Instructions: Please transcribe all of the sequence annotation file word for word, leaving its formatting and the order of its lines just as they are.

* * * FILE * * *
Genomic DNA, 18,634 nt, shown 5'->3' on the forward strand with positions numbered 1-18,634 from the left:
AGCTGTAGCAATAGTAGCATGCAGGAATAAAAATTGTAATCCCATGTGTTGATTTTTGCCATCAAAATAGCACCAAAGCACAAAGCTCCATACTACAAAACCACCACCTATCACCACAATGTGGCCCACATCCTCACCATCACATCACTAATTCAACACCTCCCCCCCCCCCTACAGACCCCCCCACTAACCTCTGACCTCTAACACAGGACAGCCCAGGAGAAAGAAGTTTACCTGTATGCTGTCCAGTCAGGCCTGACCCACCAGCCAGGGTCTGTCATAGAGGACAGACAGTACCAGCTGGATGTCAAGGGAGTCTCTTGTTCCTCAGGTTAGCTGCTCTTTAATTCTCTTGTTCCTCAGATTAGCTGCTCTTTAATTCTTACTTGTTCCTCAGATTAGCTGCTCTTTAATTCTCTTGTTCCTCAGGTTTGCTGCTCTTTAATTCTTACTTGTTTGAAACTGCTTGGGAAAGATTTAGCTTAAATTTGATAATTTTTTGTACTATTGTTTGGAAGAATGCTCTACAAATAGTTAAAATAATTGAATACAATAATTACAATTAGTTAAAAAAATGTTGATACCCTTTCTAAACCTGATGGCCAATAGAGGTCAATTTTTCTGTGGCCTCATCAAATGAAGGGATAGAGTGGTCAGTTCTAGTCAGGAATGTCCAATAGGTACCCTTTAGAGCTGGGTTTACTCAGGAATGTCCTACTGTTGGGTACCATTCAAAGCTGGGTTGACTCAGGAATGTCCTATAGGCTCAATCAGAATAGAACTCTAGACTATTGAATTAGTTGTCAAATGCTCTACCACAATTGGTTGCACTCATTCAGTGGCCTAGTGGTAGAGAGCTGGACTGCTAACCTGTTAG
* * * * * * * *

Genomic DNA, 18,634 nt, shown 5'->3' on the forward strand with positions numbered 1-18,634 from the left:
AGCTGTAGCAATAGTAGCATGCAGGAATAAAAATTGTAATCCCATGTGTTGATTTTTGCCATCAAAATAGCACCAAAGCACAAAGCTCCATACTACAAAACCACCACCTATCACCACAATGTGGCCCACATCCTCACCATCACATCACTAATTCAACACCTCCCCCCCCCCCTACAGACCCCCCCACTAACCTCTGACCTCTAACACAGGACAGCCCAGGAGAAAGAAGTTTACCTGTATGCTGTCCAGTCAGGCCTGACCCACCAGCCAGGGTCTGTCATAGAGGACAGACAGTACCAGCTGGATGTCAAGGGAGTCTCTTGTTCCTCAGGTTAGCTGCTCTTTAATTCTCTTGTTCCTCAGATTAGCTGCTCTTTAATTCTTACTTGTTCCTCAGATTAGCTGCTCTTTAATTCTCTTGTTCCTCAGGTTTGCTGCTCTTTAATTCTTACTTGTTTGAAACTGCTTGGGAAAGATTTAGCTTAAATTTGATAATTTTTTGTACTATTGTTTGGAAGAATGCTCTACAAATAGTTAAAATAATTGAATACAATAATTACAATTAGTTAAAAAAATGTTGATACCCTTTCTAAACCTGATGGCCAATAGAGGTCAATTTTTCTGTGGCCTCATCAAATGAAGGGATAGAGTGGTCAGTTCTAGTCAGGAATGTCCAATAGGTACCCTTTAGAGCTGGGTTTACTCAGGAATGTCCTACTGTTGGGTACCATTCAAAGCTGGGTTGACTCAGGAATGTCCTATAGGCTCAATCAGAATAGAACTCTAGACTATTGAATTAGTTGTCAAATGCTCTACCACAATTGGTTGCACTCATTCAGTGGCCTAGTGGTAGAGAGCTGGACTGCTAACCTGTTAG